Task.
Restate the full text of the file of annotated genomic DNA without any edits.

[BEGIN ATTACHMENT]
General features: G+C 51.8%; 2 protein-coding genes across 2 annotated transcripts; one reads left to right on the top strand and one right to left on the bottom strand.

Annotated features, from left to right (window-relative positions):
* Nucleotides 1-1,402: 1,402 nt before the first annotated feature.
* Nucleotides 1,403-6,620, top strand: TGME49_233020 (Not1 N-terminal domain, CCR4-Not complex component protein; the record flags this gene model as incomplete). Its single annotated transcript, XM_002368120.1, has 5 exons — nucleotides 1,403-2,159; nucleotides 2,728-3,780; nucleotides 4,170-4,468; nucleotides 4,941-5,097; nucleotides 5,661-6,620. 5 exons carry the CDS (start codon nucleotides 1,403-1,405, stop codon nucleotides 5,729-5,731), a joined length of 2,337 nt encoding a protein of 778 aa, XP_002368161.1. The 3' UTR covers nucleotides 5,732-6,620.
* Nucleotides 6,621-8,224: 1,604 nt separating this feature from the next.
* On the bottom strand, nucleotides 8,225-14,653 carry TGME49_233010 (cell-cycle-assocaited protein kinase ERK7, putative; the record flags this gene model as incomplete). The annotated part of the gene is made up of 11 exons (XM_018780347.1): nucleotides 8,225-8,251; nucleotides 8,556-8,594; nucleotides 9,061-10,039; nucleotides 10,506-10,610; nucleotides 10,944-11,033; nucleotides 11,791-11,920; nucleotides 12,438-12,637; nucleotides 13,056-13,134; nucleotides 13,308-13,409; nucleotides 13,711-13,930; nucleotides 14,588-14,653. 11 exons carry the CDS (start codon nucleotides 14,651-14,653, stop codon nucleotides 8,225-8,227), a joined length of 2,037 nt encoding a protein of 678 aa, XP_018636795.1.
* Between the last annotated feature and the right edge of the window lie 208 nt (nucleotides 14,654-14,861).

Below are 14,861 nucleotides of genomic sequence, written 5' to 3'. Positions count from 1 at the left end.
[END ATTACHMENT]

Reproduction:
General features: G+C 51.8%; 2 protein-coding genes across 2 annotated transcripts; one reads left to right on the top strand and one right to left on the bottom strand.

Annotated features, from left to right (window-relative positions):
* Nucleotides 1-1,402: 1,402 nt before the first annotated feature.
* Nucleotides 1,403-6,620, top strand: TGME49_233020 (Not1 N-terminal domain, CCR4-Not complex component protein; the record flags this gene model as incomplete). Its single annotated transcript, XM_002368120.1, has 5 exons — nucleotides 1,403-2,159; nucleotides 2,728-3,780; nucleotides 4,170-4,468; nucleotides 4,941-5,097; nucleotides 5,661-6,620. 5 exons carry the CDS (start codon nucleotides 1,403-1,405, stop codon nucleotides 5,729-5,731), a joined length of 2,337 nt encoding a protein of 778 aa, XP_002368161.1. The 3' UTR covers nucleotides 5,732-6,620.
* Nucleotides 6,621-8,224: 1,604 nt separating this feature from the next.
* On the bottom strand, nucleotides 8,225-14,653 carry TGME49_233010 (cell-cycle-assocaited protein kinase ERK7, putative; the record flags this gene model as incomplete). The annotated part of the gene is made up of 11 exons (XM_018780347.1): nucleotides 8,225-8,251; nucleotides 8,556-8,594; nucleotides 9,061-10,039; nucleotides 10,506-10,610; nucleotides 10,944-11,033; nucleotides 11,791-11,920; nucleotides 12,438-12,637; nucleotides 13,056-13,134; nucleotides 13,308-13,409; nucleotides 13,711-13,930; nucleotides 14,588-14,653. 11 exons carry the CDS (start codon nucleotides 14,651-14,653, stop codon nucleotides 8,225-8,227), a joined length of 2,037 nt encoding a protein of 678 aa, XP_018636795.1.
* Between the last annotated feature and the right edge of the window lie 208 nt (nucleotides 14,654-14,861).

Below are 14,861 nucleotides of genomic sequence, written 5' to 3'. Positions count from 1 at the left end.